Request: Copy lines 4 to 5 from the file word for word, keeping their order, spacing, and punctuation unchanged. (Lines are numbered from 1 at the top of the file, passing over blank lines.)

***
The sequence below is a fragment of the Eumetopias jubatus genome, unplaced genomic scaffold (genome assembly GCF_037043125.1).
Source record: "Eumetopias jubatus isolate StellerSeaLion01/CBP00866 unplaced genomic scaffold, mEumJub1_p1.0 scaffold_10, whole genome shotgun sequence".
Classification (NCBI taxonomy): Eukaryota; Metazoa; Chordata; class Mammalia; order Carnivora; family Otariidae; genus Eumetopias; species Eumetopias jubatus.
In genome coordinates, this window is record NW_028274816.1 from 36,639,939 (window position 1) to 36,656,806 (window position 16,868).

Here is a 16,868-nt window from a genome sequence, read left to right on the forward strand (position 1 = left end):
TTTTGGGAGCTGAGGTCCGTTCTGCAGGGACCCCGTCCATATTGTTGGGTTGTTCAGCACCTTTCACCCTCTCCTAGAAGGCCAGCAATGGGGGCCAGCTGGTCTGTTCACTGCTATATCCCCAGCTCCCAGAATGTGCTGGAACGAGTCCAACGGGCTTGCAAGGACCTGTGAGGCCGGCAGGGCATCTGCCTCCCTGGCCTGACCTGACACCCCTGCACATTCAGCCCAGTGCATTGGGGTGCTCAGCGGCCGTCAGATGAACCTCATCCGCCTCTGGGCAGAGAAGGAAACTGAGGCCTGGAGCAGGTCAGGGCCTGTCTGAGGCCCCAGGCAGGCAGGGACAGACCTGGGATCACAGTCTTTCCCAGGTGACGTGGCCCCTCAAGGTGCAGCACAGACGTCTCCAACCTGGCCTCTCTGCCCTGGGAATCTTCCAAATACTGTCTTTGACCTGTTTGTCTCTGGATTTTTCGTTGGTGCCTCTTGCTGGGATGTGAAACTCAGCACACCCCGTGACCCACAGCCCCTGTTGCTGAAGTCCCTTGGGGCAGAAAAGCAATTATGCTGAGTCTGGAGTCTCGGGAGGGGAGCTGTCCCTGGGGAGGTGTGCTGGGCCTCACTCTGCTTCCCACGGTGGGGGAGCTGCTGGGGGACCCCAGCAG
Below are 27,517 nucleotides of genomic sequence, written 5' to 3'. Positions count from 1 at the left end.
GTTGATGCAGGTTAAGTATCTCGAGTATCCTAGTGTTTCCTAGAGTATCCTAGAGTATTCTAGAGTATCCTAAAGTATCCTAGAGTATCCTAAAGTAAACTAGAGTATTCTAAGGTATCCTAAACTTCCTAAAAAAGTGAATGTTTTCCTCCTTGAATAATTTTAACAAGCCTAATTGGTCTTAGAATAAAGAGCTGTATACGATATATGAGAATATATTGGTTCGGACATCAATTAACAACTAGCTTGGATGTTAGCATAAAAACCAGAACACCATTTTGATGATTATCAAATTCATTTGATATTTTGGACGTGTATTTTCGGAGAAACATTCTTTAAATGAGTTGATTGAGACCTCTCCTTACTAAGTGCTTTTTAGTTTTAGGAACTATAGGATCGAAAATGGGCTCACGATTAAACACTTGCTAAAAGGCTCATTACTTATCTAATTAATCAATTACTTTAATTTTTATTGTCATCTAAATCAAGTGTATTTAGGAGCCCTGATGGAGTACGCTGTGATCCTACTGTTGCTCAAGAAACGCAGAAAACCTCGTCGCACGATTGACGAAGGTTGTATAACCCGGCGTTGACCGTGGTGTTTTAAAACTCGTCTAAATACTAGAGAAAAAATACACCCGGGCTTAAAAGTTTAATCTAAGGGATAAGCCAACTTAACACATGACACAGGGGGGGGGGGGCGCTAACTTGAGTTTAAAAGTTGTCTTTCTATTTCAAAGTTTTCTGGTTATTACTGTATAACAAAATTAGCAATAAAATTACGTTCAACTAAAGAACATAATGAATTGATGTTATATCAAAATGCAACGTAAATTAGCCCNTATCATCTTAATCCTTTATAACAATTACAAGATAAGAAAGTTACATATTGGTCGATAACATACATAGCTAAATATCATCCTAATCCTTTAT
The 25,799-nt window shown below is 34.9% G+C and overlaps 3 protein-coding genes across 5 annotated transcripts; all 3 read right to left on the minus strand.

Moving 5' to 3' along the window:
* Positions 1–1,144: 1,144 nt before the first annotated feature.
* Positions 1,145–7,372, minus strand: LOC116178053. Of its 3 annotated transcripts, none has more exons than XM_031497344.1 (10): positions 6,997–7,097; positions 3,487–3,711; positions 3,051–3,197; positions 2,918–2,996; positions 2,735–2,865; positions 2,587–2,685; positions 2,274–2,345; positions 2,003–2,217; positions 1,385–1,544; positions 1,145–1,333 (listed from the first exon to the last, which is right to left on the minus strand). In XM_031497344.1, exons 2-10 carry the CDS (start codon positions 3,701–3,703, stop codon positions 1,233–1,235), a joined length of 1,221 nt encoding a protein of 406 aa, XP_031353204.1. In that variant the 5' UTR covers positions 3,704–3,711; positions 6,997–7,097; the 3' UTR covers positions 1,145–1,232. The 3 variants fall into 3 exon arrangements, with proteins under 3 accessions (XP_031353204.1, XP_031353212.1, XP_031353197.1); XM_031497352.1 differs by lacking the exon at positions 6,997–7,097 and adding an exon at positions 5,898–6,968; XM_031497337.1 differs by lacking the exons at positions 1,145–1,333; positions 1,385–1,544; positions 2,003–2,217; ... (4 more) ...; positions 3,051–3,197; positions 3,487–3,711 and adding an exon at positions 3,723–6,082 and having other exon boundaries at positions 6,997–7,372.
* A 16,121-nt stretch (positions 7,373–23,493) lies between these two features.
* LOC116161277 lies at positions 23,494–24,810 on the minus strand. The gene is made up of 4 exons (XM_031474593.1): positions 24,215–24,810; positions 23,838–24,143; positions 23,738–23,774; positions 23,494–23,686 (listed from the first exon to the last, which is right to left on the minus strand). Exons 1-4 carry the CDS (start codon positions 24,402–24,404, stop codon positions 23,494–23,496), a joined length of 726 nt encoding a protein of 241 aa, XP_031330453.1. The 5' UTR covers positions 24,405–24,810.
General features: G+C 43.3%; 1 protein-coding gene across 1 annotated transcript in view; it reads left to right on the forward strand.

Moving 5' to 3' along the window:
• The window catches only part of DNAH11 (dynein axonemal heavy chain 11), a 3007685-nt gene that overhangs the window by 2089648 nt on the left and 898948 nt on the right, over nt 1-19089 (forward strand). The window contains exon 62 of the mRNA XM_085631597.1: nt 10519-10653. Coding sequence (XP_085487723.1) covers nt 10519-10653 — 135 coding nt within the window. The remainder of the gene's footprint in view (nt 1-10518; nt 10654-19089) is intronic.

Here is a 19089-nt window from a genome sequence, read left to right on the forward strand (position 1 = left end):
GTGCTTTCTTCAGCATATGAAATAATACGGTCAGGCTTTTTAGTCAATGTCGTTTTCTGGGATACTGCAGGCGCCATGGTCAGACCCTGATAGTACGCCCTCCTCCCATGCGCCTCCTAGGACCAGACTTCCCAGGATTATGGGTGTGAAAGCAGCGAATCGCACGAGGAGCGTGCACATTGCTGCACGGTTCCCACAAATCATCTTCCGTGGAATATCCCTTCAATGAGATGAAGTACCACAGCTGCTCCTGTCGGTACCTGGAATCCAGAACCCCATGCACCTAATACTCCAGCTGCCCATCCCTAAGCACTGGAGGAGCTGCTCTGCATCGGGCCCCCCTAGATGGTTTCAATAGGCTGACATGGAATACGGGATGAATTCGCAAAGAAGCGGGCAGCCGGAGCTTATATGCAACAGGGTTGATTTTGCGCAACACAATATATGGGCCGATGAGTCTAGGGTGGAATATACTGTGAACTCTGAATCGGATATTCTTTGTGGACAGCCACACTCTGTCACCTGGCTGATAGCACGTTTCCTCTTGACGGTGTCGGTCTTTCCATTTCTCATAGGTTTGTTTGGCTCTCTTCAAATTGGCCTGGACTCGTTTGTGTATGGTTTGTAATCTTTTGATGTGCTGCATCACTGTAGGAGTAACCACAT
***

In genome coordinates, this window is record NW_028274816.1 from 36,639,939 (window position 1) to 36,656,806 (window position 16,868).

Here is a 16,868-nt window from a genome sequence, read left to right on the forward strand (position 1 = left end):